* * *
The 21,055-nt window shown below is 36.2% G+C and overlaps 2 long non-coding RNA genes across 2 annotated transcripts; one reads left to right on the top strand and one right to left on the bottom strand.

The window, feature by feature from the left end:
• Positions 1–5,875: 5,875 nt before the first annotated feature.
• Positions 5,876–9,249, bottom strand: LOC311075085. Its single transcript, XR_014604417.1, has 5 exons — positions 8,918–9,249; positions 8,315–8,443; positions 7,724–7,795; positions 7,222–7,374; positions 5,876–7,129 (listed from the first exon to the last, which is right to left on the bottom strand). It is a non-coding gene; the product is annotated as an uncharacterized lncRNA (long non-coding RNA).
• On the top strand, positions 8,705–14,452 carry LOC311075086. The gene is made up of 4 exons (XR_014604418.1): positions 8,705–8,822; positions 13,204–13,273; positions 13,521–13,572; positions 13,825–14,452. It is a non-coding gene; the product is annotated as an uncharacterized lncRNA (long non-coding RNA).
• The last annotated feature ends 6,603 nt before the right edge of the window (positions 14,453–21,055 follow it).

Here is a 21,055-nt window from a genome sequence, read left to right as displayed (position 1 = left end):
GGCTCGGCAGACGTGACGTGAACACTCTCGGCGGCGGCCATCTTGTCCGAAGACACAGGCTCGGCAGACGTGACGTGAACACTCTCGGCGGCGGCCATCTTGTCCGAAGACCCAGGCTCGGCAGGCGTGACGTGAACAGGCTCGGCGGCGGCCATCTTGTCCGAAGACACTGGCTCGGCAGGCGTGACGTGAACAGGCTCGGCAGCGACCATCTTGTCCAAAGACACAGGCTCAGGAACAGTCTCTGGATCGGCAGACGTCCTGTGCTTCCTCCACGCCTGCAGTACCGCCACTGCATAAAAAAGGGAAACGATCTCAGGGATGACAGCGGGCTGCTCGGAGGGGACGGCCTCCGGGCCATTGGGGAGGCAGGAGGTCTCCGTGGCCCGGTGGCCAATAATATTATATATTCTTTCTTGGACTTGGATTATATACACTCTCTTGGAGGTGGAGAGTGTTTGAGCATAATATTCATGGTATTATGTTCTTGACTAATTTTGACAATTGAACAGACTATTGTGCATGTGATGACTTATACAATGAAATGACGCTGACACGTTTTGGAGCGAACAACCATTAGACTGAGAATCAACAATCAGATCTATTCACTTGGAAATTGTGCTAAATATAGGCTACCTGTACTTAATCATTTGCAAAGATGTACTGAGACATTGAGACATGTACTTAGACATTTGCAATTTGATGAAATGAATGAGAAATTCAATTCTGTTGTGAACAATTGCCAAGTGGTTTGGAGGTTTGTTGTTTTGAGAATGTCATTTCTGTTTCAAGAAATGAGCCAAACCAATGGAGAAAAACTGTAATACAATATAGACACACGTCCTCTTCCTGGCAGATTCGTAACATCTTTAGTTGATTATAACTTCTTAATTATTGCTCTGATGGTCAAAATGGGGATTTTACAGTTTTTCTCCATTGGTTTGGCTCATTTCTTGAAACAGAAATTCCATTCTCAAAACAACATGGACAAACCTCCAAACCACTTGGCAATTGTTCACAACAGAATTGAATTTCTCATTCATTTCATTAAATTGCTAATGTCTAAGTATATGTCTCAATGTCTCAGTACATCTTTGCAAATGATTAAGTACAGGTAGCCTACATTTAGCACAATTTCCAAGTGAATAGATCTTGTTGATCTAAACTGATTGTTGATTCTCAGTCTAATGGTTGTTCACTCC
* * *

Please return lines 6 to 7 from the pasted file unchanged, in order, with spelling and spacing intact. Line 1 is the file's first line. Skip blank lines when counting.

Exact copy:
• The last annotated feature ends 6,603 nt before the right edge of the window (positions 14,453–21,055 follow it).

Here is a 21,055-nt window from a genome sequence, read left to right as displayed (position 1 = left end):